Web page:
Many doubt that the science base will recover from government cuts and changes. Fiona Cassie writes from Christchurch
The paring-back of a government commitment to boost research funding has left New Zealand's research community doubtful that it will ever catch up lost ground.
An analysis of the government's latest budget announcement by the New Zealand Association of Scientists shows funding declining in real terms. If the trends continue, the NZAS says, funding could fall more than 50 per cent short of the government's target to boost public science funding to 0.8 per cent of gross domestic product by 2010.
The target commitment was being met until the planned NZ$40 million (Pounds 12.5 million) increase for 1998-99 was cut to $NZ10 million as part of the coalition government's budget-savings initiative.
Mike Berridge, NZAS secretary and University of Otago academic, says that if the funding rise had been met, the country would have been on track to meet a target that, though low by OECD standards, would have partially reversed the cuts of the 1980s. "But rhetoric and reality have parted company, and we are now moving away from the goal set and from our vision of a viable science sector for the future," he said in a statement signed by all 18 members of the association's council.
Maurice Williamson, minister for research, science and technology, said at the time of the May budget that the NZ$10 million increase was a continuation of the government's commitment to increase public investment to 0.8 per cent of GDP by 2010.
He later told the education and science select committee that with the government under "legitimate pressure to maintain the funds for a heart unit here, and a school there, things such as science investment for the future tended to attract cuts".
Mr Williamson said: "For me, that is a short-term view that will beam us to the scrap heap, if we're not careful."
After reforms in the late 1980s and early 1990s, the new Foundation for Research Science and Technology took over most government research funding from individual departments, to distribute on a contestable basis.
At the same time the Department of Scientific and Industrial Research and the research arms of other government departments were turned into nine government-owned research companies known as Crown Research Institutes. Also, a small university research funding pool, administered by the old University Grants Committee, was absorbed into the foundation's Public Good Science Fund.
Now the universities, CRIs and private research interests all fight it out for part of this funding pie, which this year stands at NZ$317 million.The Marsden Fund, a NZ$22 million pool administered by the Royal Society of New Zealand, is set aside for curiosity-driven, blue-skies research.
The foundation, a statutory authority that reports to the science minister, is directed by government to "purchase" research projects - in 17 categories from society and culture to animal industries - that meet government priorities. These range from cultural well-being to protecting the environment and improving economic competitiveness. A Foresight Project initiated by the government last year is looking at redefining the priorities.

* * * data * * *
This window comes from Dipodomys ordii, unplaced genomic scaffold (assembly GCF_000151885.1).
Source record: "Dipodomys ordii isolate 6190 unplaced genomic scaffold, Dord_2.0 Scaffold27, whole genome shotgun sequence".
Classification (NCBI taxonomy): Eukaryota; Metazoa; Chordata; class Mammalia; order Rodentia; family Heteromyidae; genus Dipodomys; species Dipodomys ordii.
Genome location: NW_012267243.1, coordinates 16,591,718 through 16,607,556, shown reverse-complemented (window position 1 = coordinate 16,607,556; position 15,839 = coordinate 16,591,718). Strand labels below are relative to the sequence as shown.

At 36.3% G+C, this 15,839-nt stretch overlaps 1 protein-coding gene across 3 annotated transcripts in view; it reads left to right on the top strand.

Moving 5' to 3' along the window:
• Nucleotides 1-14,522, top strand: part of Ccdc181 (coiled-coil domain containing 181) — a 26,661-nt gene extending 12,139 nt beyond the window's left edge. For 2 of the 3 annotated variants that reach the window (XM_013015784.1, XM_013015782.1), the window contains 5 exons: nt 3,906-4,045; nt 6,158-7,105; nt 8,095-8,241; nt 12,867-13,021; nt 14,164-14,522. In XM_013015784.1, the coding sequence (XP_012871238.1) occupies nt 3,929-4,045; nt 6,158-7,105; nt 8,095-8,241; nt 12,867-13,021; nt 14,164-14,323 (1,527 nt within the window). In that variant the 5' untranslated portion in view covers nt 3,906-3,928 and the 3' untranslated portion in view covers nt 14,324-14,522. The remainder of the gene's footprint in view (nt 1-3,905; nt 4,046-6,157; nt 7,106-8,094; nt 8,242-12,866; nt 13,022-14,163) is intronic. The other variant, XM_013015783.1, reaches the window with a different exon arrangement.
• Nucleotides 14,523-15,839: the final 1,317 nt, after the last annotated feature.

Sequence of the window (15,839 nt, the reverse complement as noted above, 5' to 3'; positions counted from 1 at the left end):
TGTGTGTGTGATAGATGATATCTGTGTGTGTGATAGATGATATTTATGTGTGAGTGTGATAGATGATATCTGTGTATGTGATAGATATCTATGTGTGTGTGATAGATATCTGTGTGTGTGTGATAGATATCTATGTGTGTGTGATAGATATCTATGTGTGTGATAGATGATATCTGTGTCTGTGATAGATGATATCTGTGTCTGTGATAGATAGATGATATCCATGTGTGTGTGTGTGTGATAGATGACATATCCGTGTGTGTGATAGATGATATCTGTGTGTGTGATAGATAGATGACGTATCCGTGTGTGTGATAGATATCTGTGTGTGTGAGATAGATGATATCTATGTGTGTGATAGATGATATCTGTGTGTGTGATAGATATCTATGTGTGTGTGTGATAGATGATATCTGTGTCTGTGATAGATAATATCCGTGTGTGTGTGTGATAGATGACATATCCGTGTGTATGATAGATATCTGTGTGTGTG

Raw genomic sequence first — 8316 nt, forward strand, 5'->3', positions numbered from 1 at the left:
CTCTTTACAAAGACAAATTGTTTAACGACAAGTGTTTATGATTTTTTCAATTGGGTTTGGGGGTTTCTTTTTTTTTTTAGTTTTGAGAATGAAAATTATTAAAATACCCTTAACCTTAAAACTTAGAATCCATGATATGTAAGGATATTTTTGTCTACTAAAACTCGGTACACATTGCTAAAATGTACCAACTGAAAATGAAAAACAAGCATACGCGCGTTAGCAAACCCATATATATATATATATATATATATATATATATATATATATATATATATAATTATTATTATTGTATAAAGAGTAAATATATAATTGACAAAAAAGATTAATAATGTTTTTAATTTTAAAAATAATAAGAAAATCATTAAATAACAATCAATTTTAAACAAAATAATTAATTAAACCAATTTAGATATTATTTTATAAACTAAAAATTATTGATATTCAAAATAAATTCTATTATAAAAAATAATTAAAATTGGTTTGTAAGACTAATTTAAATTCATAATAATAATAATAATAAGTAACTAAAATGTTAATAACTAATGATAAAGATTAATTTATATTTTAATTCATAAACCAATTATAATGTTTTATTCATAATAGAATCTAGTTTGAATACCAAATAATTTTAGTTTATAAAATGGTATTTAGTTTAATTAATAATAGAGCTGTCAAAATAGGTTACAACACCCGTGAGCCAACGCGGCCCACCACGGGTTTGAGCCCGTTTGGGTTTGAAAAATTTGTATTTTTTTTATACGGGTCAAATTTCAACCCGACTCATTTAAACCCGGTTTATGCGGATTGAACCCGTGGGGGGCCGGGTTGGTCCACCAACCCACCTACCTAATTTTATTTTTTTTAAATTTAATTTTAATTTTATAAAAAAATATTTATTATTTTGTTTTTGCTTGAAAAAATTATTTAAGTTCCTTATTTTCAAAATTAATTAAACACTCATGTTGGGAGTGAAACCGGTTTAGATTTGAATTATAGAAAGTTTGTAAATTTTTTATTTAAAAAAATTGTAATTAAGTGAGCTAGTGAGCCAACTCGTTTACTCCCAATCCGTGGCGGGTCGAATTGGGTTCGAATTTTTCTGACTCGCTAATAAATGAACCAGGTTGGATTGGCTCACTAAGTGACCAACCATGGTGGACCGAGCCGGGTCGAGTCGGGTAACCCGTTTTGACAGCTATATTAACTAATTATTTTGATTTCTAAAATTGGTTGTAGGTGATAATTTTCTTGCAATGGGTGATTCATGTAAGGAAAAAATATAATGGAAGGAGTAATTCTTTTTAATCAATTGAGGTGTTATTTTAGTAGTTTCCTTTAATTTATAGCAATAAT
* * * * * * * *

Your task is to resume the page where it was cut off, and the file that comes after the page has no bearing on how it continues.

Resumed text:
But the "marketisation" of science funding under the foundation system has not been without its critics. Most recently, new priorities favouring research into "added value of products, processes and services" has hurt traditional agriculture and horticulture research and led CRIs to make scientists redundant.
The public sector union, PSA, has been critical of Public Good Science Fund allocation committees being dominated by university academics, who "just go on allocating more money to university researchers, to substitute for shrinking university funding". Allegations have also been made about university researchers successfully applying for funds to committees they sit on.
Public Good Science Fund manager Colin Webb has pointed out that although the universities' share of the PGSF has grown to NZ$20.1 million, they are really not dominant players as CRIs win 83 per cent of the funding.
Addressing concerns about researchers applying to their own committees, he said it was a reflection of the size of the country's science community. Further, he said, in all cases the researchers were out of the room and took no part in considering their own applications.
Neville Blampied, University of Canterbury academic and convenor of the Association of University Staff national research committee, says CRIs might argue that the PGSF system favours universities, but he counters that the foundation's push for large, long-term projects disadvantages university research, which is often of small scale and dependent on students' interest.
Dr Blampied does not believe that many people in universities would want to go back to the old UGC system as the current funding pool is much greater and the PGSF includes a serious peer review process, which the UGC lacked. The PGSF system just needs more work to improve the match with the nature of university research, he says.
Webb says the PGSF was not a student support foundation. Instead, Vote Education was the source of funding for such research. He said another common misconception about the foundation was that the idea of research having to be relevant is new. Most of the funding under the government department system had been directed towards research that was seen as being useful to New Zealand, he says.
Meanwhile, the future of the research component of university bulk-funding is up in the air as the country awaits the release of the tertiary education review white paper, probably next month. Expectations are that research funding will be "unbundled" from the per-student funding and turned into a further contestable research fund with the big question being who controls the fund.